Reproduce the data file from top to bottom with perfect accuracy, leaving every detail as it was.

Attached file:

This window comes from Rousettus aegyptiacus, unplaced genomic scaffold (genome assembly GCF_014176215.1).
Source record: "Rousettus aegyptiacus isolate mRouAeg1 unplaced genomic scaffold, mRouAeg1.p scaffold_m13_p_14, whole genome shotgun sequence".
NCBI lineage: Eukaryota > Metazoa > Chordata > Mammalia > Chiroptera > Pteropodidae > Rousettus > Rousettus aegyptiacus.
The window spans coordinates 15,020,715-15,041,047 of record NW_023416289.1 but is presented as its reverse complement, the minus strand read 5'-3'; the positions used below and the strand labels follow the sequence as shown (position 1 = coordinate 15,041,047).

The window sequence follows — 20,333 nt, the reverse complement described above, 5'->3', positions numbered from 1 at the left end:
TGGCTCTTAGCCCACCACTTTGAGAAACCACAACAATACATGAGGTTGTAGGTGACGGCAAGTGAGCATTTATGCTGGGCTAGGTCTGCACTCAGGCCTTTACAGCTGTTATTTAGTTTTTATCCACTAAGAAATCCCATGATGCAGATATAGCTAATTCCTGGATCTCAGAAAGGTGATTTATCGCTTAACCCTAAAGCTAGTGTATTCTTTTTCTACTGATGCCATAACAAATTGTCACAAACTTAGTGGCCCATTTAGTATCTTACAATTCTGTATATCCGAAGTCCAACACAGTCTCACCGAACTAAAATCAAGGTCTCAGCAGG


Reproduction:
This window comes from Rousettus aegyptiacus, unplaced genomic scaffold (genome assembly GCF_014176215.1).
Source record: "Rousettus aegyptiacus isolate mRouAeg1 unplaced genomic scaffold, mRouAeg1.p scaffold_m13_p_14, whole genome shotgun sequence".
NCBI lineage: Eukaryota > Metazoa > Chordata > Mammalia > Chiroptera > Pteropodidae > Rousettus > Rousettus aegyptiacus.
The window spans coordinates 15,020,715-15,041,047 of record NW_023416289.1 but is presented as its reverse complement, the minus strand read 5'-3'; the positions used below and the strand labels follow the sequence as shown (position 1 = coordinate 15,041,047).

The window sequence follows — 20,333 nt, the reverse complement described above, 5'->3', positions numbered from 1 at the left end:
TGGCTCTTAGCCCACCACTTTGAGAAACCACAACAATACATGAGGTTGTAGGTGACGGCAAGTGAGCATTTATGCTGGGCTAGGTCTGCACTCAGGCCTTTACAGCTGTTATTTAGTTTTTATCCACTAAGAAATCCCATGATGCAGATATAGCTAATTCCTGGATCTCAGAAAGGTGATTTATCGCTTAACCCTAAAGCTAGTGTATTCTTTTTCTACTGATGCCATAACAAATTGTCACAAACTTAGTGGCCCATTTAGTATCTTACAATTCTGTATATCCGAAGTCCAACACAGTCTCACCGAACTAAAATCAAGGTCTCAGCAGG